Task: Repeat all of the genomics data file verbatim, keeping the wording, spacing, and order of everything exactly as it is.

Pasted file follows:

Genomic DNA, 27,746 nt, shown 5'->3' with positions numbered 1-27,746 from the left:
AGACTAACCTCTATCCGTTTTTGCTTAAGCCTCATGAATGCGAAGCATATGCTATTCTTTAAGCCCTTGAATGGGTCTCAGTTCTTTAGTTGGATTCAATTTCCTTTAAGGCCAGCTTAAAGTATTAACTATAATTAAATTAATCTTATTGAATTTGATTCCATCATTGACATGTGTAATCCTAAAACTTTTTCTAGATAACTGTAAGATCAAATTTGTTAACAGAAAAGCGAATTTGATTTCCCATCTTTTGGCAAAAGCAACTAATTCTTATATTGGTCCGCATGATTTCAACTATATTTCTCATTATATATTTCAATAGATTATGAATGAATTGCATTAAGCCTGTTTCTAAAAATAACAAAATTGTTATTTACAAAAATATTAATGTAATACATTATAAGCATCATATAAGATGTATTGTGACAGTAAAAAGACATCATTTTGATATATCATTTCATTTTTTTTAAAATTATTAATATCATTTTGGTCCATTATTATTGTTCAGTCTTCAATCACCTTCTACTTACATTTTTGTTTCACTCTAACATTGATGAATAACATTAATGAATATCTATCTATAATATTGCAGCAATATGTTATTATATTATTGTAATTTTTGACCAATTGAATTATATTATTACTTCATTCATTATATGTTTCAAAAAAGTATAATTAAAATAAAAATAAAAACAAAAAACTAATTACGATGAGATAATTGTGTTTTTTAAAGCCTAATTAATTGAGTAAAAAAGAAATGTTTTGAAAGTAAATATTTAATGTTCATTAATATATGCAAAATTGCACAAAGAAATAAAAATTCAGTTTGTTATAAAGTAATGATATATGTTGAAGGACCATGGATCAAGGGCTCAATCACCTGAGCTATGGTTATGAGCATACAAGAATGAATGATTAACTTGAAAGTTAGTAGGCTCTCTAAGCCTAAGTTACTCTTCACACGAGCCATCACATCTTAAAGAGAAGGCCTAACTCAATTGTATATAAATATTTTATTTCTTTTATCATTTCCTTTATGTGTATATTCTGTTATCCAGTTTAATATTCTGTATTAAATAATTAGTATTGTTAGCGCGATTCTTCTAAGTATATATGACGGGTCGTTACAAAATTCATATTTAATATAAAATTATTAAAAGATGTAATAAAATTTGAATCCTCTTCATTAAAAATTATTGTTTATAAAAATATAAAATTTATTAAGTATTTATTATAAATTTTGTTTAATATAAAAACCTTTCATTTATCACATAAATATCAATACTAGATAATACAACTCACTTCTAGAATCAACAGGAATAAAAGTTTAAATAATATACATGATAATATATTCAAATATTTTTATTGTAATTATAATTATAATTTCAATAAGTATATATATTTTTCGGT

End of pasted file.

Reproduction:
Genomic DNA, 27,746 nt, shown 5'->3' with positions numbered 1-27,746 from the left:
AGACTAACCTCTATCCGTTTTTGCTTAAGCCTCATGAATGCGAAGCATATGCTATTCTTTAAGCCCTTGAATGGGTCTCAGTTCTTTAGTTGGATTCAATTTCCTTTAAGGCCAGCTTAAAGTATTAACTATAATTAAATTAATCTTATTGAATTTGATTCCATCATTGACATGTGTAATCCTAAAACTTTTTCTAGATAACTGTAAGATCAAATTTGTTAACAGAAAAGCGAATTTGATTTCCCATCTTTTGGCAAAAGCAACTAATTCTTATATTGGTCCGCATGATTTCAACTATATTTCTCATTATATATTTCAATAGATTATGAATGAATTGCATTAAGCCTGTTTCTAAAAATAACAAAATTGTTATTTACAAAAATATTAATGTAATACATTATAAGCATCATATAAGATGTATTGTGACAGTAAAAAGACATCATTTTGATATATCATTTCATTTTTTTTAAAATTATTAATATCATTTTGGTCCATTATTATTGTTCAGTCTTCAATCACCTTCTACTTACATTTTTGTTTCACTCTAACATTGATGAATAACATTAATGAATATCTATCTATAATATTGCAGCAATATGTTATTATATTATTGTAATTTTTGACCAATTGAATTATATTATTACTTCATTCATTATATGTTTCAAAAAAGTATAATTAAAATAAAAATAAAAACAAAAAACTAATTACGATGAGATAATTGTGTTTTTTAAAGCCTAATTAATTGAGTAAAAAAGAAATGTTTTGAAAGTAAATATTTAATGTTCATTAATATATGCAAAATTGCACAAAGAAATAAAAATTCAGTTTGTTATAAAGTAATGATATATGTTGAAGGACCATGGATCAAGGGCTCAATCACCTGAGCTATGGTTATGAGCATACAAGAATGAATGATTAACTTGAAAGTTAGTAGGCTCTCTAAGCCTAAGTTACTCTTCACACGAGCCATCACATCTTAAAGAGAAGGCCTAACTCAATTGTATATAAATATTTTATTTCTTTTATCATTTCCTTTATGTGTATATTCTGTTATCCAGTTTAATATTCTGTATTAAATAATTAGTATTGTTAGCGCGATTCTTCTAAGTATATATGACGGGTCGTTACAAAATTCATATTTAATATAAAATTATTAAAAGATGTAATAAAATTTGAATCCTCTTCATTAAAAATTATTGTTTATAAAAATATAAAATTTATTAAGTATTTATTATAAATTTTGTTTAATATAAAAACCTTTCATTTATCACATAAATATCAATACTAGATAATACAACTCACTTCTAGAATCAACAGGAATAAAAGTTTAAATAATATACATGATAATATATTCAAATATTTTTATTGTAATTATAATTATAATTTCAATAAGTATATATATTTTTCGGT